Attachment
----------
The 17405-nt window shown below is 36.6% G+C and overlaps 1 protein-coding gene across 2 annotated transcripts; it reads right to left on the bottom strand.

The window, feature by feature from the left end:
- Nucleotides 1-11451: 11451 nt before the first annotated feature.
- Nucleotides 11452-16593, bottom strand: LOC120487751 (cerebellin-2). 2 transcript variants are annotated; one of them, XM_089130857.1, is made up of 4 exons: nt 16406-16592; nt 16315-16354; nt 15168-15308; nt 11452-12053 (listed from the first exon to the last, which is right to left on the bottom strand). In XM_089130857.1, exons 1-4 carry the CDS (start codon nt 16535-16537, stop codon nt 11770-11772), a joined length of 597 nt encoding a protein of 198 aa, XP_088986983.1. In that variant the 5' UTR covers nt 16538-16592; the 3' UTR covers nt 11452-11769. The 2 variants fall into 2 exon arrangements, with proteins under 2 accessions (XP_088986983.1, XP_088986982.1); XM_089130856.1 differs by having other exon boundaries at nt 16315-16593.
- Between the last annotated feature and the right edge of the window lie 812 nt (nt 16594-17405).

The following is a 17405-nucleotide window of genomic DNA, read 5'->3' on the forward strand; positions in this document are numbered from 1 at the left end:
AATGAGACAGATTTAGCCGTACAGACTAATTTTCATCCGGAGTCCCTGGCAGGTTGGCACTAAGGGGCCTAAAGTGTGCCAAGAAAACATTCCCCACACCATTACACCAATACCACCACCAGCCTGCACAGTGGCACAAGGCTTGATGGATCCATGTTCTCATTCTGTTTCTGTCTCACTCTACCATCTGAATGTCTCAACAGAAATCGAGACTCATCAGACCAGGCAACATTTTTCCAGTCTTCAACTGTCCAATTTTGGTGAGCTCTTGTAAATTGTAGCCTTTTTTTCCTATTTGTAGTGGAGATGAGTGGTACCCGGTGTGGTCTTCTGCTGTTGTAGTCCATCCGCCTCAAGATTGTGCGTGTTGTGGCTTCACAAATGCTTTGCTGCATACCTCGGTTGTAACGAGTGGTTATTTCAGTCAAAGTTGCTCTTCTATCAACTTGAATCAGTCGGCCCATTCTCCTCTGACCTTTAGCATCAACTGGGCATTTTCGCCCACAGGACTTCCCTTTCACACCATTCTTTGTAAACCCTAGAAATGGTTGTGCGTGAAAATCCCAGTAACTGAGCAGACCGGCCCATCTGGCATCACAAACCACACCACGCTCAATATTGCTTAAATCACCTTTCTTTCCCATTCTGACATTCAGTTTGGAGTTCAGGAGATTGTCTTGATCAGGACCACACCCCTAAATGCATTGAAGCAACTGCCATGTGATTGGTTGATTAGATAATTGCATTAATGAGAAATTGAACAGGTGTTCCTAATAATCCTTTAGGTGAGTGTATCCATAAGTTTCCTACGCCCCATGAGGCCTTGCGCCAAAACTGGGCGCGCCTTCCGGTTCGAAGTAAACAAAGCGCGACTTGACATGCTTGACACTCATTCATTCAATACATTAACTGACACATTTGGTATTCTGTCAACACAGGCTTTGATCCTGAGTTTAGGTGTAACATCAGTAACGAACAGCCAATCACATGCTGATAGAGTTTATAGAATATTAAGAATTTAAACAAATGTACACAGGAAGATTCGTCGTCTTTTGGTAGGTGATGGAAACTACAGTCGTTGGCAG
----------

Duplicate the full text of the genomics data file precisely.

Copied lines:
The 17405-nt window shown below is 36.6% G+C and overlaps 1 protein-coding gene across 2 annotated transcripts; it reads right to left on the bottom strand.

The window, feature by feature from the left end:
- Nucleotides 1-11451: 11451 nt before the first annotated feature.
- Nucleotides 11452-16593, bottom strand: LOC120487751 (cerebellin-2). 2 transcript variants are annotated; one of them, XM_089130857.1, is made up of 4 exons: nt 16406-16592; nt 16315-16354; nt 15168-15308; nt 11452-12053 (listed from the first exon to the last, which is right to left on the bottom strand). In XM_089130857.1, exons 1-4 carry the CDS (start codon nt 16535-16537, stop codon nt 11770-11772), a joined length of 597 nt encoding a protein of 198 aa, XP_088986983.1. In that variant the 5' UTR covers nt 16538-16592; the 3' UTR covers nt 11452-11769. The 2 variants fall into 2 exon arrangements, with proteins under 2 accessions (XP_088986983.1, XP_088986982.1); XM_089130856.1 differs by having other exon boundaries at nt 16315-16593.
- Between the last annotated feature and the right edge of the window lie 812 nt (nt 16594-17405).

The following is a 17405-nucleotide window of genomic DNA, read 5'->3' on the forward strand; positions in this document are numbered from 1 at the left end:
AATGAGACAGATTTAGCCGTACAGACTAATTTTCATCCGGAGTCCCTGGCAGGTTGGCACTAAGGGGCCTAAAGTGTGCCAAGAAAACATTCCCCACACCATTACACCAATACCACCACCAGCCTGCACAGTGGCACAAGGCTTGATGGATCCATGTTCTCATTCTGTTTCTGTCTCACTCTACCATCTGAATGTCTCAACAGAAATCGAGACTCATCAGACCAGGCAACATTTTTCCAGTCTTCAACTGTCCAATTTTGGTGAGCTCTTGTAAATTGTAGCCTTTTTTTCCTATTTGTAGTGGAGATGAGTGGTACCCGGTGTGGTCTTCTGCTGTTGTAGTCCATCCGCCTCAAGATTGTGCGTGTTGTGGCTTCACAAATGCTTTGCTGCATACCTCGGTTGTAACGAGTGGTTATTTCAGTCAAAGTTGCTCTTCTATCAACTTGAATCAGTCGGCCCATTCTCCTCTGACCTTTAGCATCAACTGGGCATTTTCGCCCACAGGACTTCCCTTTCACACCATTCTTTGTAAACCCTAGAAATGGTTGTGCGTGAAAATCCCAGTAACTGAGCAGACCGGCCCATCTGGCATCACAAACCACACCACGCTCAATATTGCTTAAATCACCTTTCTTTCCCATTCTGACATTCAGTTTGGAGTTCAGGAGATTGTCTTGATCAGGACCACACCCCTAAATGCATTGAAGCAACTGCCATGTGATTGGTTGATTAGATAATTGCATTAATGAGAAATTGAACAGGTGTTCCTAATAATCCTTTAGGTGAGTGTATCCATAAGTTTCCTACGCCCCATGAGGCCTTGCGCCAAAACTGGGCGCGCCTTCCGGTTCGAAGTAAACAAAGCGCGACTTGACATGCTTGACACTCATTCATTCAATACATTAACTGACACATTTGGTATTCTGTCAACACAGGCTTTGATCCTGAGTTTAGGTGTAACATCAGTAACGAACAGCCAATCACATGCTGATAGAGTTTATAGAATATTAAGAATTTAAACAAATGTACACAGGAAGATTCGTCGTCTTTTGGTAGGTGATGGAAACTACAGTCGTTGGCAG